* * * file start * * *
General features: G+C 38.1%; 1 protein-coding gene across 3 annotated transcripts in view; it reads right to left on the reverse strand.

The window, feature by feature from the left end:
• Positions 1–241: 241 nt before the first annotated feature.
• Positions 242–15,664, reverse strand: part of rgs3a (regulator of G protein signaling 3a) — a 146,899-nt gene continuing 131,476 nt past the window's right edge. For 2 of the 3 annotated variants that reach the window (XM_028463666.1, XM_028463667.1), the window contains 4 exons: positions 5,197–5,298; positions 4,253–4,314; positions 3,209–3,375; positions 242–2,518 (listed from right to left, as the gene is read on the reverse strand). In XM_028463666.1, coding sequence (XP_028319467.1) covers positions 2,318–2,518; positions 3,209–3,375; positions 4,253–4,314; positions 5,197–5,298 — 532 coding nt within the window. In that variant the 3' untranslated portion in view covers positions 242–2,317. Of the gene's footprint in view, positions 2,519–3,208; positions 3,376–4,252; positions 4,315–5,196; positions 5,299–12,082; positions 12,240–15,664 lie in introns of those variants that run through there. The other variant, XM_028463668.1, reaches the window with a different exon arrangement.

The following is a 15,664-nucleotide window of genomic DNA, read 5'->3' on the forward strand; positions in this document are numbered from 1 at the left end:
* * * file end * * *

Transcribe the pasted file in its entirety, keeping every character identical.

General features: G+C 38.1%; 1 protein-coding gene across 3 annotated transcripts in view; it reads right to left on the reverse strand.

The window, feature by feature from the left end:
• Positions 1–241: 241 nt before the first annotated feature.
• Positions 242–15,664, reverse strand: part of rgs3a (regulator of G protein signaling 3a) — a 146,899-nt gene continuing 131,476 nt past the window's right edge. For 2 of the 3 annotated variants that reach the window (XM_028463666.1, XM_028463667.1), the window contains 4 exons: positions 5,197–5,298; positions 4,253–4,314; positions 3,209–3,375; positions 242–2,518 (listed from right to left, as the gene is read on the reverse strand). In XM_028463666.1, coding sequence (XP_028319467.1) covers positions 2,318–2,518; positions 3,209–3,375; positions 4,253–4,314; positions 5,197–5,298 — 532 coding nt within the window. In that variant the 3' untranslated portion in view covers positions 242–2,317. Of the gene's footprint in view, positions 2,519–3,208; positions 3,376–4,252; positions 4,315–5,196; positions 5,299–12,082; positions 12,240–15,664 lie in introns of those variants that run through there. The other variant, XM_028463668.1, reaches the window with a different exon arrangement.

The following is a 15,664-nucleotide window of genomic DNA, read 5'->3' on the forward strand; positions in this document are numbered from 1 at the left end: